In this division is included the varieties that appear to be intermediate between the red and black species. But it is only a horticultural division, as some that are included only propagate from sprouts, while the true purple-cane varieties propagate from the tips like the Shaffer and Ellisdale. See Section 244 of Part I.


Medium to large, roundish; color brownish red. Flesh firm, juicy, very good; roots from the tips, but fruit has red-raspberry flavor. Is liked where known. Vermont.


Large, red, soft, juicy, and better in quality than Shaffer. A peculiar variety, as when young it propagates from the tips, but later it develops suckers which load with fruit as if they were subterranean stems of the parent plants. A satisfactory home variety. Kansas.


Medium to large, roundish oblate; color salmon yellow. Flesh soft, juicy, very good; rather soft yet much grown for home use and near markets. New York.


Size medium, round, somewhat flattened; color dark reddish purple; quality very good. Still grown in New York and Georgia. Pennsylvania.


A seedling of Shaffer, grown in Indiana, much like its parent, but as grown in Iowa it has better color and endures drouth much better. Indiana.


Large, roundish; color purple. Flesh firm, juicy, subacid, good. Commercially grown in several States. New York.


Large, roundish oval; color light purple, with whitish bloom. Flesh firm, juicy, rich; quality better than good. Canes are strong, light red, and only propagate from the tip. A remarkable variety that has been overlooked by planters and propagators, as it was propagated locally nearly forty years ago. Iowa.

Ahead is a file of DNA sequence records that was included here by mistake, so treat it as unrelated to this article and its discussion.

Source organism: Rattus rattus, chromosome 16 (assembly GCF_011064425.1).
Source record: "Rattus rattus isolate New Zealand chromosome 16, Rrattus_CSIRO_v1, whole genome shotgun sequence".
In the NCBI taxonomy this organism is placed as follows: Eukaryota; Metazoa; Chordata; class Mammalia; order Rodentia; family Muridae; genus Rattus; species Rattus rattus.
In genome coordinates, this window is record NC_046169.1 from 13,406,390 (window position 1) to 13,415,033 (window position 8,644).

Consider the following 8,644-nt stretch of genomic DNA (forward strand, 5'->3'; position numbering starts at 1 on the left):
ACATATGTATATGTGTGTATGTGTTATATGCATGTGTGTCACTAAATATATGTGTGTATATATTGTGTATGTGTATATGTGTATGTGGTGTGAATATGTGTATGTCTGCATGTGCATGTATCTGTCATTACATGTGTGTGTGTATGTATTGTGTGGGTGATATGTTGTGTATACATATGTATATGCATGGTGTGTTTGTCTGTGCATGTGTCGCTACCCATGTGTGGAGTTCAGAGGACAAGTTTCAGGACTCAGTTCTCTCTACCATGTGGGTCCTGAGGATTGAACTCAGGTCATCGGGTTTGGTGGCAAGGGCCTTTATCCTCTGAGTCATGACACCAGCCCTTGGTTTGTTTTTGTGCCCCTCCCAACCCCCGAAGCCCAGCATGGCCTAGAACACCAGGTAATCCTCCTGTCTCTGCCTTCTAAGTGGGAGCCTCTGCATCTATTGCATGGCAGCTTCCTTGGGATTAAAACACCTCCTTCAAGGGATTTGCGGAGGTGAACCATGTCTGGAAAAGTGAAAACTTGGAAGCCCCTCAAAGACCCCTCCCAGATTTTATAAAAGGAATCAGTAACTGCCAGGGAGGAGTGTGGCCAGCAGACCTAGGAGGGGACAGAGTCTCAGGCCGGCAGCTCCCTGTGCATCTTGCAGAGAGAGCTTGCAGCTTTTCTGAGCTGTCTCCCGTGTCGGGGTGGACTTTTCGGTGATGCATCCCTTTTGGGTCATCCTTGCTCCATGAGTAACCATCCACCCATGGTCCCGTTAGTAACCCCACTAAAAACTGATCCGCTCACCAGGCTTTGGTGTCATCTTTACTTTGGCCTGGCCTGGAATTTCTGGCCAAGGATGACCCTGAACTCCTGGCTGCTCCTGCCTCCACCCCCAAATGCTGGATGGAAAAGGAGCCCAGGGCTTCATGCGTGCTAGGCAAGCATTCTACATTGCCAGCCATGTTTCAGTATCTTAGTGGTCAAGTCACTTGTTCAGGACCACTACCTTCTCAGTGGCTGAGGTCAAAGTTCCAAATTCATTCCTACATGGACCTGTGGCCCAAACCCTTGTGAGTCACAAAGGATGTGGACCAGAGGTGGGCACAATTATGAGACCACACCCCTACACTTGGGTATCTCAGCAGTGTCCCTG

Medium, roundish; color dark crimson or purplish red. Flesh quite soft, juicy, well-flavored, good. The true variety has canes much thicker at the base and gradually decreasing in size to the top. This is still valuable below the forty-second parallel East and West. Pennsylvania.


Much like Shaffer in shape and color, but better in quality. The canes are stocky, not liable to breaking in storms, and it endures drouth much better than Shaffer. In Iowa this variety is rapidly becoming commercial.


Large, roundish, or roundish oblate; color red or crimson. Flesh firm, juicy, sweet, sprightly, good. Rapidly becoming commercial. New Jersey.


Large, round, garnet - colored, very juicy; quality very good. Season, later than its parent the Cuthbert. One of Professor Saunders' valuable productions. Canada.

Raspberry: Sarah. Reduced. Shaffer

Sarah. Reduced. Shaffer.

Shaffer (Shaffer's Colossal)

Large, roundish; color dark red or dull purple. Flesh soft, quite acid, good; starred and double-starred across the continent. It has the Blackcap habit, but the fruit is much like the red varieties in color and flavor. New York.